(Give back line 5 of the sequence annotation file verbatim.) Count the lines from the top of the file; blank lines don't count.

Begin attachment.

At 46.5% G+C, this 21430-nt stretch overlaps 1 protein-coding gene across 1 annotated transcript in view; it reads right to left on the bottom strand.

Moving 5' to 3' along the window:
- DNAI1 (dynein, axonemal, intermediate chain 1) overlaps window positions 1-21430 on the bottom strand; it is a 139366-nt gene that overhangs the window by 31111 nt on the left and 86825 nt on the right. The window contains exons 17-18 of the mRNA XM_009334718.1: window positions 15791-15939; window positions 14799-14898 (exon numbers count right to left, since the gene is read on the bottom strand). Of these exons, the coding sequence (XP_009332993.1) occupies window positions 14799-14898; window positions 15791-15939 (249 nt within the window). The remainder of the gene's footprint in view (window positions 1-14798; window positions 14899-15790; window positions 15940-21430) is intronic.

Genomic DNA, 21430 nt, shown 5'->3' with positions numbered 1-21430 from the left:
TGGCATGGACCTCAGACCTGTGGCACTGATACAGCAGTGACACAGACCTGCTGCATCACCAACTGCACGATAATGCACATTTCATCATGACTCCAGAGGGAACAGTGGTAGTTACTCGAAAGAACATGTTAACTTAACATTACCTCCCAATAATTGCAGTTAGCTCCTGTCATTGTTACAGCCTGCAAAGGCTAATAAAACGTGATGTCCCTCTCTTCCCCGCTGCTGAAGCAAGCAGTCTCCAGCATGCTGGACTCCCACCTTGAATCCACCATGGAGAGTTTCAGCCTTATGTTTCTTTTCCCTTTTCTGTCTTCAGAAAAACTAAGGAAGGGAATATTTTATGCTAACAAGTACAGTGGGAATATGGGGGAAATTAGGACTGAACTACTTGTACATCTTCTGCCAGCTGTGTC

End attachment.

TGGCATGGACCTCAGACCTGTGGCACTGATACAGCAGTGACACAGACCTGCTGCATCACCAACTGCACGATAATGCACATTTCATCATGACTCCAGAGGGAACAGTGGTAGTTACTCGAAAGAACATGTTAACTTAACATTACCTCCCAATAATTGCAGTTAGCTCCTGTCATTGTTACAGCCTGCAAAGGCTAATAAAACGTGATGTCCCTCTCTTCCCCGCTGCTGAAGCAAGCAGTCTCCAGCATGCTGGACTCCCACCTTGAATCCACCATGGAGAGTTTCAGCCTTATGTTTCTTTTCCCTTTTCTGTCTTCAGAAAAACTAAGGAAGGGAATATTTTATGCTAACAAGTACAGTGGGAATATGGGGGAAATTAGGACTGAACTACTTGTACATCTTCTGCCAGCTGTGTC